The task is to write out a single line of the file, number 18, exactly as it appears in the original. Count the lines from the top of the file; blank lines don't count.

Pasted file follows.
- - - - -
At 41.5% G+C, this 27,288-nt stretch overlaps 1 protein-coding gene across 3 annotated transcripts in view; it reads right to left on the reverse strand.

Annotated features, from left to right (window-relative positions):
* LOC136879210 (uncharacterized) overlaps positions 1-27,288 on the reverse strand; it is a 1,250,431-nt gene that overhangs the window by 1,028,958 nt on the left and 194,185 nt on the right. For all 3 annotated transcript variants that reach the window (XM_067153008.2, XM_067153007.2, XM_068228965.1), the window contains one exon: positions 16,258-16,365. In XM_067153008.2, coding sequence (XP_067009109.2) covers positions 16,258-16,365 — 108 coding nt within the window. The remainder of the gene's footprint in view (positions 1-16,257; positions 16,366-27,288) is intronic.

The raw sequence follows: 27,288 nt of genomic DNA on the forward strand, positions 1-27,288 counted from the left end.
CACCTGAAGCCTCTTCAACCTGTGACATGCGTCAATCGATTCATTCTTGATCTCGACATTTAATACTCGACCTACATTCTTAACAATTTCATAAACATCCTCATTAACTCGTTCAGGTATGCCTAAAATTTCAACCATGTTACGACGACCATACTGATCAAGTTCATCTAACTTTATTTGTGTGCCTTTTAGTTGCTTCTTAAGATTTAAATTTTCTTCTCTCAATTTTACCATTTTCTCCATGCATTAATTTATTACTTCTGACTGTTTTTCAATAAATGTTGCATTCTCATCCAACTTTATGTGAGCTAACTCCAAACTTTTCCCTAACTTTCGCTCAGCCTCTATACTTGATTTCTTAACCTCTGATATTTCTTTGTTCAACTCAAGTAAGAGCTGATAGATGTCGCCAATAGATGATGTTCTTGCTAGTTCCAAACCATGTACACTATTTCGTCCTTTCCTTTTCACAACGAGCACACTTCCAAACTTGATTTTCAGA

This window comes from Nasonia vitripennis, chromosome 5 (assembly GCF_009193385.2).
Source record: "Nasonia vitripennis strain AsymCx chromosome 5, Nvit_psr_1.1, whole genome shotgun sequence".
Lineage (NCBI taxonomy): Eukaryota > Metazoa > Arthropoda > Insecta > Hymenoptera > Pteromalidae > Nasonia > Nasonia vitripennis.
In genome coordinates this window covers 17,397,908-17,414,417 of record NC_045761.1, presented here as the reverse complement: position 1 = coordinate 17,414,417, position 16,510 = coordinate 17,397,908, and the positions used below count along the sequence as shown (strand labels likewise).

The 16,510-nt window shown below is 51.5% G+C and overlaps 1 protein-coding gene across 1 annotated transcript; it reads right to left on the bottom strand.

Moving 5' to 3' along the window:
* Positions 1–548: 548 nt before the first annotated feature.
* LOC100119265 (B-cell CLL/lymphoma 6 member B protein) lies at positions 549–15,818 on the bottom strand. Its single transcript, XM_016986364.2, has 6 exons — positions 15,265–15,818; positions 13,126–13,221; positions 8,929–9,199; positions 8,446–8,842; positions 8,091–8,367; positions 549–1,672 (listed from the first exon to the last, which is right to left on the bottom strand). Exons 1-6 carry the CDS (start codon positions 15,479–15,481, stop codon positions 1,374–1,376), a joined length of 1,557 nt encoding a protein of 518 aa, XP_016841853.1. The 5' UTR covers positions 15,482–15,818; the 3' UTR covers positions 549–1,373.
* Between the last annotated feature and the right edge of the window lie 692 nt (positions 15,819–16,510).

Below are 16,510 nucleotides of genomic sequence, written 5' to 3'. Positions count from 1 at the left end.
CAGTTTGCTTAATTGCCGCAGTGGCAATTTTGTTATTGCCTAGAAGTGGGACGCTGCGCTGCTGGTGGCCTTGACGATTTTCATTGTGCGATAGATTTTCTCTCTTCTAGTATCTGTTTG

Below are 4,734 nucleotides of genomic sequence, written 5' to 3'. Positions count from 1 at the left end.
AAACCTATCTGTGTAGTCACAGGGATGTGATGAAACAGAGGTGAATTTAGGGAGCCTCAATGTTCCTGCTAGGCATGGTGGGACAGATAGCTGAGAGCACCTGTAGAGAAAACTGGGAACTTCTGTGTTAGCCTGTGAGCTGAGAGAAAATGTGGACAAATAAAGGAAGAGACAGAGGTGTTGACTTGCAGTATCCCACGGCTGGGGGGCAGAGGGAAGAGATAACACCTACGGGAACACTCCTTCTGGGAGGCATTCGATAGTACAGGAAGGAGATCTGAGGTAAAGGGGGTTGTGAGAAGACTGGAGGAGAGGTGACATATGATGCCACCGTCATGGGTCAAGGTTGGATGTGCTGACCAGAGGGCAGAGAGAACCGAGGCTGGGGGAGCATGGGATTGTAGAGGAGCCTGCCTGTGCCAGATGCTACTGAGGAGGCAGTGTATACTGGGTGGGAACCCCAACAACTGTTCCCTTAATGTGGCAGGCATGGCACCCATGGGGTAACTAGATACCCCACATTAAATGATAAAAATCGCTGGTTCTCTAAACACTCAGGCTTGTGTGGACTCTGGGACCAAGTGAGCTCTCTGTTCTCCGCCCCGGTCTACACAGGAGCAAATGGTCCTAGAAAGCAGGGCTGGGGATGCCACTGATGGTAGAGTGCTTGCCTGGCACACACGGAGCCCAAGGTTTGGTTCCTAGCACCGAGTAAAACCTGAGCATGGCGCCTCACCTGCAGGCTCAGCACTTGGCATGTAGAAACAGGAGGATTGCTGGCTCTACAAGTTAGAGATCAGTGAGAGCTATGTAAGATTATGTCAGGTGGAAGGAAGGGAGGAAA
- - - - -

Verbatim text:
AAACCTATCTGTGTAGTCACAGGGATGTGATGAAACAGAGGTGAATTTAGGGAGCCTCAATGTTCCTGCTAGGCATGGTGGGACAGATAGCTGAGAGCACCTGTAGAGAAAACTGGGAACTTCTGTGTTAGCCTGTGAGCTGAGAGAAAATGTGGACAAATAAAGGAAGAGACAGAGGTGTTGACTTGCAGTATCCCACGGCTGGGGGGCAGAGGGAAGAGATAACACCTACGGGAACACTCCTTCTGGGAGGCATTCGATAGTACAGGAAGGAGATCTGAGGTAAAGGGGGTTGTGAGAAGACTGGAGGAGAGGTGACATATGATGCCACCGTCATGGGTCAAGGTTGGATGTGCTGACCAGAGGGCAGAGAGAACCGAGGCTGGGGGAGCATGGGATTGTAGAGGAGCCTGCCTGTGCCAGATGCTACTGAGGAGGCAGTGTATACTGGGTGGGAACCCCAACAACTGTTCCCTTAATGTGGCAGGCATGGCACCCATGGGGTAACTAGATACCCCACATTAAATGATAAAAATCGCTGGTTCTCTAAACACTCAGGCTTGTGTGGACTCTGGGACCAAGTGAGCTCTCTGTTCTCCGCCCCGGTCTACACAGGAGCAAATGGTCCTAGAAAGCAGGGCTGGGGATGCCACTGATGGTAGAGTGCTTGCCTGGCACACACGGAGCCCAAGGTTTGGTTCCTAGCACCGAGTAAAACCTGAGCATGGCGCCTCACCTGCAGGCTCAGCACTTGGCATGTAGAAACAGGAGGATTGCTGGCTCTACAAGTTAGAGATCAGTGAGAGCTATGTAAGATTATGTCAGGTGGAAGGAAGGGAGGAAA